The gray cat—and you can see this on the video, too—responded to the first advance by jumping up and swatting the puppy and then running off a little. Hurray! The puppy gave chase. The cat wasn't particularly frightened; from the beginning its movements looked play-related most of the time. In short order both the puppy and the gray cat enjoyed a good game of play-chase and play-fighting when they happened to meet.
The museum curator's two cats have taught her to play their own preferred games. One likes petting. And gets it. One likes pursuit. And gets it. Being scolded and spritzed is not a detriment; maybe it even adds to the excitement. And the behavior is so well trained! Two years, at least, of busy paw work have gone into it.
What are you actually reinforcing?
Dog behaviorists like to explain to pet owners that many of the things dogs do that we regard as problems are just natural behaviors in dogs. Yes, and many of the problems pet owners complain of are natural behaviors that have become exacerbated through inadvertent reinforcement by the owners.
Dogs pull on the leash because owners follow where the leash pulls them. From the dog's standpoint, as clicker trainer Carolyn Clark says, "That's how you walk your person." I once saw a woman who trained her Newfoundland to bark menacingly at her every time she went in the kitchen. How? Sooner or later, after telling it "No" and "Quiet" and "Go lie down" over and over, she gave it something to eat. Then it was quiet and went away temporarily. These are interlocking systems.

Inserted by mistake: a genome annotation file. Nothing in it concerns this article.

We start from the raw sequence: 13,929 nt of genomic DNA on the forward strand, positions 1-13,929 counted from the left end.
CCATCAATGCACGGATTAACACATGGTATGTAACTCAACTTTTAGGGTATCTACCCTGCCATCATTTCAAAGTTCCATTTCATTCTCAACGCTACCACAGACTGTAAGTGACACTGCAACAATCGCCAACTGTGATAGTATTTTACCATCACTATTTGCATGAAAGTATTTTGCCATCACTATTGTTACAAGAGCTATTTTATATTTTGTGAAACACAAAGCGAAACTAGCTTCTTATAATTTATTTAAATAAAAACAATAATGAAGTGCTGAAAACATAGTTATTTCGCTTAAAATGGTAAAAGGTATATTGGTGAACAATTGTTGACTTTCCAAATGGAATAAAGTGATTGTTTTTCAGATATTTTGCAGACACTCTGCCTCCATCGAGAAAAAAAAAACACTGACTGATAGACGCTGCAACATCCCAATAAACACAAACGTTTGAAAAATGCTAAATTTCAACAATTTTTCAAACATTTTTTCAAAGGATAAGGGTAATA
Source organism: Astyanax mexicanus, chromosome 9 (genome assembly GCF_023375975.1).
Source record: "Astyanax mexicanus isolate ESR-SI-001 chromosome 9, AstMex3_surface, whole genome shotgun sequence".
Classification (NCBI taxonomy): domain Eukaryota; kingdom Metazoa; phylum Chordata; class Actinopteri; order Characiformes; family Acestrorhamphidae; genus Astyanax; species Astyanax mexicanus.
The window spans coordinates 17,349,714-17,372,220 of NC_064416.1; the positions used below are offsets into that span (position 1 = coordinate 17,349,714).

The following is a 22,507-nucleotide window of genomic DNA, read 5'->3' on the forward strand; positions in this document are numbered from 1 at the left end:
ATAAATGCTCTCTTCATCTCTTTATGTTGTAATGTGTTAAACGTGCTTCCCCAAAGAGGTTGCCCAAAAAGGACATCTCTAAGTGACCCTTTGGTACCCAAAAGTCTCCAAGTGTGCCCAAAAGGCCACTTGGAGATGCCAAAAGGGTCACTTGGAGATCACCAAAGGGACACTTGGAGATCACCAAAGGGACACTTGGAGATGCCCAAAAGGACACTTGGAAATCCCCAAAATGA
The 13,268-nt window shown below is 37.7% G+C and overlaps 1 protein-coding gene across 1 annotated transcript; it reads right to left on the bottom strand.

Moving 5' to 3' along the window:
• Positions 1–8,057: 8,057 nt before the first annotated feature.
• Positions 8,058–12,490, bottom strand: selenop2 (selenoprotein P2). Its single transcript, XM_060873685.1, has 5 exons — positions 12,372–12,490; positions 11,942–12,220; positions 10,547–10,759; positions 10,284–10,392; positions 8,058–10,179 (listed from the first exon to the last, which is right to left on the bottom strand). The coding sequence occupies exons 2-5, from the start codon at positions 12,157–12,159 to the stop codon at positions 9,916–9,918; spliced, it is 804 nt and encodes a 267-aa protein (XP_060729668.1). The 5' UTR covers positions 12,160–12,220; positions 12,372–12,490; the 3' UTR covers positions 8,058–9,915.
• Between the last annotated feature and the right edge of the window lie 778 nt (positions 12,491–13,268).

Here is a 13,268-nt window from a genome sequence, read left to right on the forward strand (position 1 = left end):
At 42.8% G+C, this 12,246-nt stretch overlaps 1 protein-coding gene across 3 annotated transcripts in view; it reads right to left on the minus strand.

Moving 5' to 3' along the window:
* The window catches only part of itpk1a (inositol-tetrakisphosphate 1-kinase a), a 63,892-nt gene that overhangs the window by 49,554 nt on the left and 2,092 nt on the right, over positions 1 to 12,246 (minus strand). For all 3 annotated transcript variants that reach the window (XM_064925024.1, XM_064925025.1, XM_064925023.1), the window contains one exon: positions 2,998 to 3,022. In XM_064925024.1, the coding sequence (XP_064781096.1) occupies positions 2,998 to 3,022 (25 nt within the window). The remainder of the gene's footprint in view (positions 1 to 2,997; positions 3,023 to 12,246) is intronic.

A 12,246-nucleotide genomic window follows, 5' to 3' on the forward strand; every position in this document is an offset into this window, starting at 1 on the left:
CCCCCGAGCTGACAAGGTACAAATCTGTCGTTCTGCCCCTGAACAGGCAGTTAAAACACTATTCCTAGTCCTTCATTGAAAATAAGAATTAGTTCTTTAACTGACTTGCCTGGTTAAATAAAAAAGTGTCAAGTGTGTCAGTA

I'm not a pet behavior counselor. It's not my job, and in any case I'm not very interested in remedial work; I like building good new behaviors better than fixing bad old ones. However, I see a big element of hidden reinforcers in many behavior problems—not all, but many—that people bring to behaviorists: running away, barking, nipping, jumping up, pulling, etc. Maybe any problem should be addressed first, not by investigating the dog, but by investigating the environment. What reinforcer, or what long, variable ratio schedule, is maintaining this behavior so strongly?
Do you have one of these persistent behavior problems at your house? Maybe you can solve it on your own.
- Step One: Figure out what is actually reinforcing the behavior. And stop doing that.
- Step Two: Establish some other behavior that is a more acceptable way to earn reinforcement.
- Step Three: Use your reinforcing behavior to reinforce the alternate behavior.
That's all there is to it.
Isolating the behavior you are doing—that maintains the nuisance behavior—is counterintuitive and so it's difficult. We naturally want the pet's behavior to change, not our own. Emma Parsons's book, Click to Calm, Healing the Aggressive Dog, has wonderful tips on noticing what you are doing that reinforces the behavior you don't want and on changing your behavior so that it has a new meaning for the pet. Aggression doesn't need to be your problem, to benefit from Parsons's advice on ways to use your responses to build the behavior you like.
Do your pets do something you wish they wouldn't do? Ask yourself, "Am I actually reinforcing it?" And think about what you could be reinforcing, instead.